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Statue - Boy Playing the Bagpipes
  • Boy Playing the Bagpipes
    Cibber, Caius Gabriel, born 1630 - died 1700
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Boy Playing the Bagpipes

  • Object:

    Statue

  • Place of origin:

    England (made)

  • Date:

    ca. 1680-1690 (made)

  • Artist/Maker:

    Cibber, Caius Gabriel, born 1630 - died 1700 (maker)

  • Materials and Techniques:

    Carved Portland stone

  • Museum number:

    A.3-1930

  • Gallery location:

    Sculpture, Room 23, The Dorothy and Michael Hintze Galleries, case FS

This is a fine example of late 17th-century garden sculpture; its weathered surface is evidence of its exposure to the elements. The subject may be related to genre works produced by the Netherlandish sculptor Pieter Xavery (active 1667-1674), and connections have also been suggested with the bronze statuettes by Giambologna (1529-1608). The sculptor Caius Gabriel Cibber (1630-1700) was a native of Denmark, and also studied in the Netherlands and Rome, before settling in England in the 1650s. He was appointed Sculptor in Ordinary to William III, in 1693. Cibber introduced a fluent style of sculpture, as well as new figurative subjects into Britain, thanks to his training in Europe.

Physical description

Seated figure of a boy in breeches, coat and wide-brimmed hat, playing the bagpipes. A small dog is seated nearby.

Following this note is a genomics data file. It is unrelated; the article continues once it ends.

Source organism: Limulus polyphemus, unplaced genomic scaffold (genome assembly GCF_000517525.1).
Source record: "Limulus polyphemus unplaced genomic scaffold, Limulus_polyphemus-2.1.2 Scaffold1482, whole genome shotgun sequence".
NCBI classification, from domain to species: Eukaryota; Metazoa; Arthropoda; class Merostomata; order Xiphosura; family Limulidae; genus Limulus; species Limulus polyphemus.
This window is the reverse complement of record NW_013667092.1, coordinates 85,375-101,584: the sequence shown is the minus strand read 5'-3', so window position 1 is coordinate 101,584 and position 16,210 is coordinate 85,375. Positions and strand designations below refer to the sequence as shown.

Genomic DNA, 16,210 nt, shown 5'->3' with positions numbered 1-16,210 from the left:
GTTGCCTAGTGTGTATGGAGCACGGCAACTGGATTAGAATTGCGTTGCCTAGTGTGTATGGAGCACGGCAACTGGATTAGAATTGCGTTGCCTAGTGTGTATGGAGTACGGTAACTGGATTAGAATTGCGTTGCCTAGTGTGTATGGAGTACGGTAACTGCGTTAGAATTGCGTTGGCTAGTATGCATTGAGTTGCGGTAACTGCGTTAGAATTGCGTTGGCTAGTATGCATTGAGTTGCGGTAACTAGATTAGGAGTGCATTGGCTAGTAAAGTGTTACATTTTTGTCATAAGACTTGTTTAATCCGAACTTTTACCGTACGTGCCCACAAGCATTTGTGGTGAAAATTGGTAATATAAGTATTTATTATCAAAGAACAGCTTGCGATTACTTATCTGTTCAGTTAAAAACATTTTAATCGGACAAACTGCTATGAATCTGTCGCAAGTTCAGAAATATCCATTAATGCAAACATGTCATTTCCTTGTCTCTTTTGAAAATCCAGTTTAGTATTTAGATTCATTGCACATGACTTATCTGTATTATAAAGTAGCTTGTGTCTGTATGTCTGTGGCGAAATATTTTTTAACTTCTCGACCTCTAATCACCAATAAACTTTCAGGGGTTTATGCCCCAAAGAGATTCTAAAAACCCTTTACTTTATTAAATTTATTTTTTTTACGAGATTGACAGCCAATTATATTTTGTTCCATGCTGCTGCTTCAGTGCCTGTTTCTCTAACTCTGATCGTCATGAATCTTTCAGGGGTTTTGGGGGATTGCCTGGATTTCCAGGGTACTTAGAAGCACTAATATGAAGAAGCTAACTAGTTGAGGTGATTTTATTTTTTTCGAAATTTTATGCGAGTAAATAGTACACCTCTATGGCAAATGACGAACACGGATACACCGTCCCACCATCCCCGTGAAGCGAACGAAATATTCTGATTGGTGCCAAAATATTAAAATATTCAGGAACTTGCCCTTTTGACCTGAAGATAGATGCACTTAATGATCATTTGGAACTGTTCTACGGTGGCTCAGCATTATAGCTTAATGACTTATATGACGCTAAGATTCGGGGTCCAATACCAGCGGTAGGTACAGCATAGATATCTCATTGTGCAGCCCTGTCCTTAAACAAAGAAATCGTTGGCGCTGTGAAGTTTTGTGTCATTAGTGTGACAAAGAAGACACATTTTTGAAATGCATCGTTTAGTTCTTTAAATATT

Place of Origin

England (made)

Date

ca. 1680-1690 (made)

Artist/maker

Cibber, Caius Gabriel, born 1630 - died 1700 (maker)

Materials and Techniques

Carved Portland stone

Dimensions

Height: 108 cm of figure, Weight: 268 kg plinth, Width: 51 cm of figure, Depth: 59 cm of figure, Height: 134 cm of plinth, Width: 60.5 cm of plinth, Depth: 66 cm of plinth

Object history note

This work was probably made for the Duke of Argyll, as it was housed at his house in Whitton for 100 years. It was then moved to 178 Tottenham Court Road occupied by the studio of a sculptor named Hinchliff. Later it was under the possession of Hinchliff's son, with whom it remained until ca. 1835. At some point it was removed to Stowe House, Buckinghamshire. It was included in the Stowe sale of 1848, sold as lot 134 for £38 17s 0d to a Mr. J Browne. Re-purchased by Mr. Mark Philips. Then in the gardens at Snitterfield, Mr Philip's seat at Warwickshire. Later in the possession of Sir George Trevelyan at Welcombe. Then included in the sale of garden ornaments held by Sotheby's in 1929 and bought in for 115. It was then acquired by the museum by private treaty, via Alfred Spero and Kerin Ltd, London in 1930 for 150.

Descriptive line

Statue, portland stone, Boy Playing the Bagpipes, by Caius Gabriel Cibber, ca. 1680-1690

Bibliographic References (Citation, Note/Abstract, NAL no)

M. Whinney Sculpture in Britain 1530 to 1830 (revised by J. Physick) London, 1988 (2nd Ed.) p114
Roscoe, I. Of statues, obelisks, dyals and other invegetative ornaments. Sources and meanings for English garden statues. January 1995. CXL. p. 39. fig. 3. (eb. 393)
Trusted, Majorie. ed. The Making of Sculpture: the Materials and Techniques of European Sculpture. London: V&A Publications, 2007. p. 101. pl. 176.
Bilbey, Diane and Trusted Marjorie. British Sculpture 1470 to 2000. A Concise Catalogue of the Collection at the Victoria and Albert Museum. London, 2002. p. 2. cat. no. 1.
Cf. Avery, C., Radcliffe, A. Giambologna 1529-1608 Sculptor to the Medici. London, 1978. p. 164. cat. nos. 135, 136.

Materials

Portland stone

Techniques

Carved

Subjects depicted

Dog; Bagpipe; Boy

Categories

Sculpture

Collection

Sculpture Collection

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